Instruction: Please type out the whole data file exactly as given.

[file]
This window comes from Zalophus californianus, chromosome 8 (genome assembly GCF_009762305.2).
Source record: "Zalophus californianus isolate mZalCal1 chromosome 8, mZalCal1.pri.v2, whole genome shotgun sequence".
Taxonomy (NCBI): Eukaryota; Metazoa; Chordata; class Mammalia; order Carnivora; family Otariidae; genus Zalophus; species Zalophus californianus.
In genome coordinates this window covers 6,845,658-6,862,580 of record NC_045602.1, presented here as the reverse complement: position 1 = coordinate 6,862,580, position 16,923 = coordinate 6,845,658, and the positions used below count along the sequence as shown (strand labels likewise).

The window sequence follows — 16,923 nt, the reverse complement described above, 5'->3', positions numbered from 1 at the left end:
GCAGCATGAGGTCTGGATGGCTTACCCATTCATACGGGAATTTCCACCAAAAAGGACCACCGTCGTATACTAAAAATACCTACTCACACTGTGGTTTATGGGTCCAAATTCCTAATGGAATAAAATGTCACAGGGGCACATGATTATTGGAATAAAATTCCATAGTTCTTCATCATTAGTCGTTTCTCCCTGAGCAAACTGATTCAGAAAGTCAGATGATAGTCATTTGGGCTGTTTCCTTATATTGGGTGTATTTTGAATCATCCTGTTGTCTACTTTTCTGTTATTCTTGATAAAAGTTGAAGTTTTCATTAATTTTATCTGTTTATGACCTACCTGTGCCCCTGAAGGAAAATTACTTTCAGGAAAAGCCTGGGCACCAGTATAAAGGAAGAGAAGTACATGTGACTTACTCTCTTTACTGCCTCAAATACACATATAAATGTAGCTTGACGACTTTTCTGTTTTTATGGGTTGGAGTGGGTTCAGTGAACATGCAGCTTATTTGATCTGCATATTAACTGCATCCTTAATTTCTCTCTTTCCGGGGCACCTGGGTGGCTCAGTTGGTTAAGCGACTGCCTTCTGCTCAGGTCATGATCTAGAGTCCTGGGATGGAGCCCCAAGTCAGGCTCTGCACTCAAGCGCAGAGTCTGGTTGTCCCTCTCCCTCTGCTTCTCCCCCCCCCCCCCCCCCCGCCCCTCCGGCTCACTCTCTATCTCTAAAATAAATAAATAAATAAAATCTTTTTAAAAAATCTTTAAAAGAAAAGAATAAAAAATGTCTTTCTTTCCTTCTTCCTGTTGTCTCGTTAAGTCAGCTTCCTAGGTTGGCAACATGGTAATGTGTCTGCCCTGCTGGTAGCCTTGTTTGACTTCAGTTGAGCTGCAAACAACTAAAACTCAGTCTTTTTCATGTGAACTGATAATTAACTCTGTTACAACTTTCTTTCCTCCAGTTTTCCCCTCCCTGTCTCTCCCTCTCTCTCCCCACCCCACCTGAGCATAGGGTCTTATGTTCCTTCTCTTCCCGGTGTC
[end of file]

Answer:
This window comes from Zalophus californianus, chromosome 8 (genome assembly GCF_009762305.2).
Source record: "Zalophus californianus isolate mZalCal1 chromosome 8, mZalCal1.pri.v2, whole genome shotgun sequence".
Taxonomy (NCBI): Eukaryota; Metazoa; Chordata; class Mammalia; order Carnivora; family Otariidae; genus Zalophus; species Zalophus californianus.
In genome coordinates this window covers 6,845,658-6,862,580 of record NC_045602.1, presented here as the reverse complement: position 1 = coordinate 6,862,580, position 16,923 = coordinate 6,845,658, and the positions used below count along the sequence as shown (strand labels likewise).

The window sequence follows — 16,923 nt, the reverse complement described above, 5'->3', positions numbered from 1 at the left end:
GCAGCATGAGGTCTGGATGGCTTACCCATTCATACGGGAATTTCCACCAAAAAGGACCACCGTCGTATACTAAAAATACCTACTCACACTGTGGTTTATGGGTCCAAATTCCTAATGGAATAAAATGTCACAGGGGCACATGATTATTGGAATAAAATTCCATAGTTCTTCATCATTAGTCGTTTCTCCCTGAGCAAACTGATTCAGAAAGTCAGATGATAGTCATTTGGGCTGTTTCCTTATATTGGGTGTATTTTGAATCATCCTGTTGTCTACTTTTCTGTTATTCTTGATAAAAGTTGAAGTTTTCATTAATTTTATCTGTTTATGACCTACCTGTGCCCCTGAAGGAAAATTACTTTCAGGAAAAGCCTGGGCACCAGTATAAAGGAAGAGAAGTACATGTGACTTACTCTCTTTACTGCCTCAAATACACATATAAATGTAGCTTGACGACTTTTCTGTTTTTATGGGTTGGAGTGGGTTCAGTGAACATGCAGCTTATTTGATCTGCATATTAACTGCATCCTTAATTTCTCTCTTTCCGGGGCACCTGGGTGGCTCAGTTGGTTAAGCGACTGCCTTCTGCTCAGGTCATGATCTAGAGTCCTGGGATGGAGCCCCAAGTCAGGCTCTGCACTCAAGCGCAGAGTCTGGTTGTCCCTCTCCCTCTGCTTCTCCCCCCCCCCCCCCCCCCGCCCCTCCGGCTCACTCTCTATCTCTAAAATAAATAAATAAATAAAATCTTTTTAAAAAATCTTTAAAAGAAAAGAATAAAAAATGTCTTTCTTTCCTTCTTCCTGTTGTCTCGTTAAGTCAGCTTCCTAGGTTGGCAACATGGTAATGTGTCTGCCCTGCTGGTAGCCTTGTTTGACTTCAGTTGAGCTGCAAACAACTAAAACTCAGTCTTTTTCATGTGAACTGATAATTAACTCTGTTACAACTTTCTTTCCTCCAGTTTTCCCCTCCCTGTCTCTCCCTCTCTCTCCCCACCCCACCTGAGCATAGGGTCTTATGTTCCTTCTCTTCCCGGTGTC